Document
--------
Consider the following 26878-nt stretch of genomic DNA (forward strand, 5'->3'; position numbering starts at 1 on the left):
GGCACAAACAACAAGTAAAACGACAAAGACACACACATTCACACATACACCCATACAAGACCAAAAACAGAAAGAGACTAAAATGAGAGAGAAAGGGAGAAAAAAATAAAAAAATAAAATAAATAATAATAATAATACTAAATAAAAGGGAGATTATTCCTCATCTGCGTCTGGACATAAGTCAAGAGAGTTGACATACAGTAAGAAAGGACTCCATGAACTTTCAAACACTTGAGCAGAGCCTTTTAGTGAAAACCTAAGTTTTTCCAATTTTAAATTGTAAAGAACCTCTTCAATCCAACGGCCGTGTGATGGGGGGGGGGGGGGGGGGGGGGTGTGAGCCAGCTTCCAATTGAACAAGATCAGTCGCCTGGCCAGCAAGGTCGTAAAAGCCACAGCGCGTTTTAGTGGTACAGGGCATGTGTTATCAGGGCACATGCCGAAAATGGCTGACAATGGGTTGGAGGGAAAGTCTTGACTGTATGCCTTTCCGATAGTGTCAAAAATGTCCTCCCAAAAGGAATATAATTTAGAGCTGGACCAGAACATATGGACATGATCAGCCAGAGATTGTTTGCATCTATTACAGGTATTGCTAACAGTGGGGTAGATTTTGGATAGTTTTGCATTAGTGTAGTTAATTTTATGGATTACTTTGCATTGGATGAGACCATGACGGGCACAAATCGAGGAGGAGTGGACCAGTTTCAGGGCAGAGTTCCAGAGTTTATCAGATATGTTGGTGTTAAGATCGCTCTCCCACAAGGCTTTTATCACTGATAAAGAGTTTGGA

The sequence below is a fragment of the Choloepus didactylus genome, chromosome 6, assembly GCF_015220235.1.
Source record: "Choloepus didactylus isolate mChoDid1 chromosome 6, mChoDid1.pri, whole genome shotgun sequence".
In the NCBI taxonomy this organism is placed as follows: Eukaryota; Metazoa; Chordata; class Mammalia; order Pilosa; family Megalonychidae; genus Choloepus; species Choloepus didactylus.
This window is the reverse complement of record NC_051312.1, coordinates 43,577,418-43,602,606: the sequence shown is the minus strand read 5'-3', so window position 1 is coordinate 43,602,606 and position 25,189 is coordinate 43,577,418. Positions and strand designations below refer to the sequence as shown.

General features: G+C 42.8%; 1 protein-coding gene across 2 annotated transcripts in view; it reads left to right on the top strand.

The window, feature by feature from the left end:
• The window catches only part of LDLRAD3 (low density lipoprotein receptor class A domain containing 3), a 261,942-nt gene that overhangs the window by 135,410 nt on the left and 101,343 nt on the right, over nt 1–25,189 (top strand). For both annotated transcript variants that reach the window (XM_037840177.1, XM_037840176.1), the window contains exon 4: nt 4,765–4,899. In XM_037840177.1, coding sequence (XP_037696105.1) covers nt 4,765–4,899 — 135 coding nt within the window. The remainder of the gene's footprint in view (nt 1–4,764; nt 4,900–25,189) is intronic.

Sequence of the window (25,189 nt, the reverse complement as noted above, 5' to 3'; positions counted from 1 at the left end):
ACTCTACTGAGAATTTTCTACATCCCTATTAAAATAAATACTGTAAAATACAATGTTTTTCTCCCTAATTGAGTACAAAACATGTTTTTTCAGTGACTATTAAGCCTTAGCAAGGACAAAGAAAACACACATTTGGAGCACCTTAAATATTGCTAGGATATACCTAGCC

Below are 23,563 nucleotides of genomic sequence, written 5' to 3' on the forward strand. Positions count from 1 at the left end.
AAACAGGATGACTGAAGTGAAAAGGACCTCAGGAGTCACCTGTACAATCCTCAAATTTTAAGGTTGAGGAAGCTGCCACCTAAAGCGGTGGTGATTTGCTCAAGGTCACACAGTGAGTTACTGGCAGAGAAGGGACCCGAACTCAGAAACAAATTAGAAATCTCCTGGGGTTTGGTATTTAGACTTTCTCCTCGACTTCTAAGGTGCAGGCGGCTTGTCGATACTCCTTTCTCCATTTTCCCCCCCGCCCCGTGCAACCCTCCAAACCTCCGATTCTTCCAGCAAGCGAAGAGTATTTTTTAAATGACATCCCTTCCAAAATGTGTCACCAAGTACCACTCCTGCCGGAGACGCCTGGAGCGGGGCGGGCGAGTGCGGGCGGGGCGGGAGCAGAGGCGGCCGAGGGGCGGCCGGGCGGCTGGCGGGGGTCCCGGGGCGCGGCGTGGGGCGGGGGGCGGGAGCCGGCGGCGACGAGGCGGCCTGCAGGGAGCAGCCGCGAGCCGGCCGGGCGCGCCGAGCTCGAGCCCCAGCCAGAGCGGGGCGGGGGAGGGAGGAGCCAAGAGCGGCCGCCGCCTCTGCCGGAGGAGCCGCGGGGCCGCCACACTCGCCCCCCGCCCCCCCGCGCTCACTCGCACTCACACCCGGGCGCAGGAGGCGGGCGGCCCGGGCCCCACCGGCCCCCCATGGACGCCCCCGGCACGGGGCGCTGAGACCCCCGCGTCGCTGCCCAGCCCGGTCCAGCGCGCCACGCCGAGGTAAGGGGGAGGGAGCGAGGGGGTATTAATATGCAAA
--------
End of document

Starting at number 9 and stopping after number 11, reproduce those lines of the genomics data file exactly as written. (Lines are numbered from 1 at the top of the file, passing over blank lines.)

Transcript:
• The window catches only part of LDLRAD3 (low density lipoprotein receptor class A domain containing 3), a 261,942-nt gene that overhangs the window by 135,410 nt on the left and 101,343 nt on the right, over nt 1–25,189 (top strand). For both annotated transcript variants that reach the window (XM_037840177.1, XM_037840176.1), the window contains exon 4: nt 4,765–4,899. In XM_037840177.1, coding sequence (XP_037696105.1) covers nt 4,765–4,899 — 135 coding nt within the window. The remainder of the gene's footprint in view (nt 1–4,764; nt 4,900–25,189) is intronic.

Sequence of the window (25,189 nt, the reverse complement as noted above, 5' to 3'; positions counted from 1 at the left end):
ACTCTACTGAGAATTTTCTACATCCCTATTAAAATAAATACTGTAAAATACAATGTTTTTCTCCCTAATTGAGTACAAAACATGTTTTTTCAGTGACTATTAAGCCTTAGCAAGGACAAAGAAAACACACATTTGGAGCACCTTAAATATTGCTAGGATATACCTAGCC